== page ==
‘I don’t know him.’
‘Ernie, you know who I mean. You’ve lived here all these years.’ I glanced around at a shop stuck in a time-warp. ‘You know who I’m referring to.’
He blew his tea, sipping it. ‘Can’t a man leave flowers for a fellow it seems everyone else has long since forgotten about?’ The porcelain clinked as he set down his cup. ‘Or perhaps not everyone has forgotten.’ I felt a sharp pain in my gut. I clutched at the counter till the dizziness passed. He was watching me, but he didn’t say anything. ‘If you’re going to play silly buggers,’ I said. ‘I can ask you questions down at the station.’
He snorted so hard the tea might’ve come from his nostrils. ‘You’re long since retired, so don’t try pulling my leg.’
‘How did you know Ernie?’
He wrapped his fingers around his cup. ‘Baltic in here, isn’t it? And it doesn’t seem to matter what I do.’ He told me to bring my tea through the back. ‘Seeing as you’re not going anywhere.’ Two bars glowed on an electric fire. He pulled a cord and a bare lightbulb began to eat into the gloom. There was a smell of singed dust and liniment. Paperbacks with broken spines were stacked on a high, frosted glass window blocking out what little daylight broke through. Two, old beaten-up chairs faced each other. He scooped an armful of books and newspapers off the nearest one and told me to take a seat. ‘I didn’t say I did know Ernie.’ He made those speech mark motions around the word Ernie with his fingertips. I hated it when people did that. ‘Besides, looks like you’re the one who failed to let go.’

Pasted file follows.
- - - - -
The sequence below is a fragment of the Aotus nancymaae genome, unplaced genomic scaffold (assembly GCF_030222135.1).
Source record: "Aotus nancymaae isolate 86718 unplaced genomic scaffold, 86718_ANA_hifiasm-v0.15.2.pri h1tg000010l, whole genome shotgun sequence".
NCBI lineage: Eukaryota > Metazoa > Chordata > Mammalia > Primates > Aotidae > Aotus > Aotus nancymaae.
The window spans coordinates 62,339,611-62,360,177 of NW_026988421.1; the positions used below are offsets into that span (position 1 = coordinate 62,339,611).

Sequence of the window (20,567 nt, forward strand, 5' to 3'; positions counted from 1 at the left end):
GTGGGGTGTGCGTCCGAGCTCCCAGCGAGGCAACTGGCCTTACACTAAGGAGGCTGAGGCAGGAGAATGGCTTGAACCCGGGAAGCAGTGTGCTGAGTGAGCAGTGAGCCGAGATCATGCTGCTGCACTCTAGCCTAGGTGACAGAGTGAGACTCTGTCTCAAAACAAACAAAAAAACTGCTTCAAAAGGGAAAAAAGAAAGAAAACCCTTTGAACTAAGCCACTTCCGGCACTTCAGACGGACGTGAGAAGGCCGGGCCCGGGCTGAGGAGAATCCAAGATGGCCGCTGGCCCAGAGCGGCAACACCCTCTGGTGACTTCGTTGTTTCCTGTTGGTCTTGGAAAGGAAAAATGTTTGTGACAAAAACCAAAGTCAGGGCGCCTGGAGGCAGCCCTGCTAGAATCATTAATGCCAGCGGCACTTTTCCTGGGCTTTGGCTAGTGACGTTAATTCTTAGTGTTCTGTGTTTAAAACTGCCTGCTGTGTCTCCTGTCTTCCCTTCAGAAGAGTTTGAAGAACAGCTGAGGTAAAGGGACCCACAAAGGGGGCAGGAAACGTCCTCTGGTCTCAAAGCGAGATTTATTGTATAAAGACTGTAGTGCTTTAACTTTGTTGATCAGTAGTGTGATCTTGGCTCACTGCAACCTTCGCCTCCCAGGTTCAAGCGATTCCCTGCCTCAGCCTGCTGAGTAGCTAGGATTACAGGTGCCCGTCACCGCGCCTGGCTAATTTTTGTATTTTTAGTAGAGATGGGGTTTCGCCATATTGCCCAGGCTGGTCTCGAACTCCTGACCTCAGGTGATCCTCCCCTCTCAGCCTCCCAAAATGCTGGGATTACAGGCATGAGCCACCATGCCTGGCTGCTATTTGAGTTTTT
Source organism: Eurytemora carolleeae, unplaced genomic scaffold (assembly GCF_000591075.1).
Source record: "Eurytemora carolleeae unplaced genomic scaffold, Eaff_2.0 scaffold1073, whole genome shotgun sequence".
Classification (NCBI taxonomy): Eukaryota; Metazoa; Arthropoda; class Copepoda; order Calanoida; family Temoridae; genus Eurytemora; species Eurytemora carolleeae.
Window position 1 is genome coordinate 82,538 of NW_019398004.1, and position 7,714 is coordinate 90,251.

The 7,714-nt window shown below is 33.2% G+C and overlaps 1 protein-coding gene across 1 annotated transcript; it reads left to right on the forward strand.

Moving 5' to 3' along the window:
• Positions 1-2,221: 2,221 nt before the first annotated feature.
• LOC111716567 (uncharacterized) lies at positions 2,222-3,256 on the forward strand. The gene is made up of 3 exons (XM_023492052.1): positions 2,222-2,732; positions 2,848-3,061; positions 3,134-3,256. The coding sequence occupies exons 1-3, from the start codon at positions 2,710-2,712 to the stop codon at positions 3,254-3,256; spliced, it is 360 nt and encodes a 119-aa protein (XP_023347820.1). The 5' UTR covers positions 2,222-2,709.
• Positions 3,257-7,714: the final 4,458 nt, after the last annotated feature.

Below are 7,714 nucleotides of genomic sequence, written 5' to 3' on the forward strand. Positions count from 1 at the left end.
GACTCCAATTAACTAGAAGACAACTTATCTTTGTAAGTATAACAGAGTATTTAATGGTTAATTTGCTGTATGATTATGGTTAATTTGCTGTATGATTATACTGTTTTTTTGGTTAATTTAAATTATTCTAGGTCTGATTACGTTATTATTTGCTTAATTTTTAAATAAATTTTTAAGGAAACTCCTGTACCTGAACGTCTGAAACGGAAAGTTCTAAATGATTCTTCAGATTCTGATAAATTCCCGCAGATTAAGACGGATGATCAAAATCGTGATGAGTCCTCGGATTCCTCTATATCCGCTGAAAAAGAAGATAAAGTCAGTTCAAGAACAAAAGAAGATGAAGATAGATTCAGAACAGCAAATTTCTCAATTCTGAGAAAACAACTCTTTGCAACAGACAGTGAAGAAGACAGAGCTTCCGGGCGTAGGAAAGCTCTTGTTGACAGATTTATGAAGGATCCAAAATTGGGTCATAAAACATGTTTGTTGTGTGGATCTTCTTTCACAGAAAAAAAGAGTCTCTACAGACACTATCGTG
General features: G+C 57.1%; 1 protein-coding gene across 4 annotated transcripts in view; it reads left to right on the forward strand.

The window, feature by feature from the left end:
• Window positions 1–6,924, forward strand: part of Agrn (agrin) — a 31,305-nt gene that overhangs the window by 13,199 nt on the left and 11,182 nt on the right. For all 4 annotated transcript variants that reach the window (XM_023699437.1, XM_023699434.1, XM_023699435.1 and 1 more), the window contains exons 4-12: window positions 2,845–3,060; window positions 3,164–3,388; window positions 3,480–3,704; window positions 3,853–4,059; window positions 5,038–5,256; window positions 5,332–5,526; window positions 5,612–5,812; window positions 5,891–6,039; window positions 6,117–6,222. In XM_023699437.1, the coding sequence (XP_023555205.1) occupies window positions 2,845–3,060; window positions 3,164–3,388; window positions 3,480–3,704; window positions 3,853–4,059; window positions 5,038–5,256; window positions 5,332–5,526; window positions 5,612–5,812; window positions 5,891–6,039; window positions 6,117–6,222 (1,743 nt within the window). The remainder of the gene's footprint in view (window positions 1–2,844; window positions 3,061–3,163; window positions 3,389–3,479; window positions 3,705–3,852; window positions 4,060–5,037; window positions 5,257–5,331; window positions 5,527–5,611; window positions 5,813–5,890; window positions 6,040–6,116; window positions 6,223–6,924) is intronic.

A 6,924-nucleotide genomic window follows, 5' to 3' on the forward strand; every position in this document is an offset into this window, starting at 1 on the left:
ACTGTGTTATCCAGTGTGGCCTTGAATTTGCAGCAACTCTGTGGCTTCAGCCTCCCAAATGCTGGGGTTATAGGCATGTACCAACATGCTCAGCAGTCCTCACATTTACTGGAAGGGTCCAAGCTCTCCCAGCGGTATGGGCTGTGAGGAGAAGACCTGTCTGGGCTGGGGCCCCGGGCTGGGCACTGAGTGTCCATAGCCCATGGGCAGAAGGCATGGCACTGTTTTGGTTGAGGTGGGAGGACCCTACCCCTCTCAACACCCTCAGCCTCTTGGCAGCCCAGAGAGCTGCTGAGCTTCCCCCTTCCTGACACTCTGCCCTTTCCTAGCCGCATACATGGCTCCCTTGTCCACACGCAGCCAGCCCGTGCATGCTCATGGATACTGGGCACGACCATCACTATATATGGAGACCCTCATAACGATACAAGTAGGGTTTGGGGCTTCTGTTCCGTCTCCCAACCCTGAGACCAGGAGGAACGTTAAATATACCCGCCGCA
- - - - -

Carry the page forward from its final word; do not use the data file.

I stared at him over the rim of the cup. ‘Meaning what?’
‘Meaning you pound that bloody path through meadows all the time. I’ve seen you.’
‘You’ve been putting flowers on the spot all these years.’
He nodded. ‘When I could. Not just me.’ Which made sense. I knew there’d been gaps. ‘Remember a Dennis Lovegrove?’
I wracked my brain. There was a Dennis, a young apprentice who worked on the railways. Dennis went missing. One of a long line of missing kids and young men the investigation had waded through. All paper then, too. No exaggeration to say the box files and folders were knee-deep in the office. ‘It wasn’t him,’ I said, shaking my head. ‘We did the checks. Anyway, you never came reported. Ah-’
Fintry’s jaw tightened. ‘Ah what?’
‘Nothing,’ I said. ‘What went on was none of my business. Different times now.’
Fintry smoothed his trousers at the knee. ‘Well, I’m glad to see you’re more enlightened these days. There were some nasty comments made at the time.’
‘None by me. Each to his own as far as I’m concerned and if it’s in the privacy of-’
‘I wasn’t seeking your approval,’ Fintry said. He stooped to turn up the fire. My leg was no more than ten inches away and the heat was yet to permeate the damp gloominess of that room. I could recall any of my cases, especially this one. ‘He was seen going to London, catching a train. Dennis.’
Fintry smiled, shaking his head. ‘He made sure he was seen, but he never caught that train.’
I sat back in the chair, praying Fintry wasn’t messing about. ‘If you have new or important information you’d better tell me what you know.’